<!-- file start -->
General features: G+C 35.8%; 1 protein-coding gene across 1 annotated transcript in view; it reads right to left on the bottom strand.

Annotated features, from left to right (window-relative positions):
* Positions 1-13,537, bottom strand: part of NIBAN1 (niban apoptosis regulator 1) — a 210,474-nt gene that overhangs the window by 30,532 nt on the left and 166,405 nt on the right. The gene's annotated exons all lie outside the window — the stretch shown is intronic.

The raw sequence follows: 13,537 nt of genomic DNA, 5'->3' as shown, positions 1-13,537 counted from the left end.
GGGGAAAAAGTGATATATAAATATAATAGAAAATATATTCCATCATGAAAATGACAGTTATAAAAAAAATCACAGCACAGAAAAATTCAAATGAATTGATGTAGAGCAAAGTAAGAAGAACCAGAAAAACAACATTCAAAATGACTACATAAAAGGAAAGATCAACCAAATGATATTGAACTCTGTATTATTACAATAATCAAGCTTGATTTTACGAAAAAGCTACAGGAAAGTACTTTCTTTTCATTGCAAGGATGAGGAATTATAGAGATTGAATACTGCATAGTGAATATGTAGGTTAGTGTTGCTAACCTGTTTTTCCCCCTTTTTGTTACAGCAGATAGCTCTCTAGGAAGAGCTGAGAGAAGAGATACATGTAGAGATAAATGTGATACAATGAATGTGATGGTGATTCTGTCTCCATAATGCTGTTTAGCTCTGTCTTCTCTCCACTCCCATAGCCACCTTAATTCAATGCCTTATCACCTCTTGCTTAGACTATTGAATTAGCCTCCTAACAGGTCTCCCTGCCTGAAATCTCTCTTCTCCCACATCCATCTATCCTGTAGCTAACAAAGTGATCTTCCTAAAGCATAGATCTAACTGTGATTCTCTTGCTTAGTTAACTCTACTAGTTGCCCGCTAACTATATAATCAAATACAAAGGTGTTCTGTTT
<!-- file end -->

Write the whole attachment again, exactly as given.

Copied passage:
General features: G+C 35.8%; 1 protein-coding gene across 1 annotated transcript in view; it reads right to left on the bottom strand.

Annotated features, from left to right (window-relative positions):
* Positions 1-13,537, bottom strand: part of NIBAN1 (niban apoptosis regulator 1) — a 210,474-nt gene that overhangs the window by 30,532 nt on the left and 166,405 nt on the right. The gene's annotated exons all lie outside the window — the stretch shown is intronic.

The raw sequence follows: 13,537 nt of genomic DNA, 5'->3' as shown, positions 1-13,537 counted from the left end.
GGGGAAAAAGTGATATATAAATATAATAGAAAATATATTCCATCATGAAAATGACAGTTATAAAAAAAATCACAGCACAGAAAAATTCAAATGAATTGATGTAGAGCAAAGTAAGAAGAACCAGAAAAACAACATTCAAAATGACTACATAAAAGGAAAGATCAACCAAATGATATTGAACTCTGTATTATTACAATAATCAAGCTTGATTTTACGAAAAAGCTACAGGAAAGTACTTTCTTTTCATTGCAAGGATGAGGAATTATAGAGATTGAATACTGCATAGTGAATATGTAGGTTAGTGTTGCTAACCTGTTTTTCCCCCTTTTTGTTACAGCAGATAGCTCTCTAGGAAGAGCTGAGAGAAGAGATACATGTAGAGATAAATGTGATACAATGAATGTGATGGTGATTCTGTCTCCATAATGCTGTTTAGCTCTGTCTTCTCTCCACTCCCATAGCCACCTTAATTCAATGCCTTATCACCTCTTGCTTAGACTATTGAATTAGCCTCCTAACAGGTCTCCCTGCCTGAAATCTCTCTTCTCCCACATCCATCTATCCTGTAGCTAACAAAGTGATCTTCCTAAAGCATAGATCTAACTGTGATTCTCTTGCTTAGTTAACTCTACTAGTTGCCCGCTAACTATATAATCAAATACAAAGGTGTTCTGTTT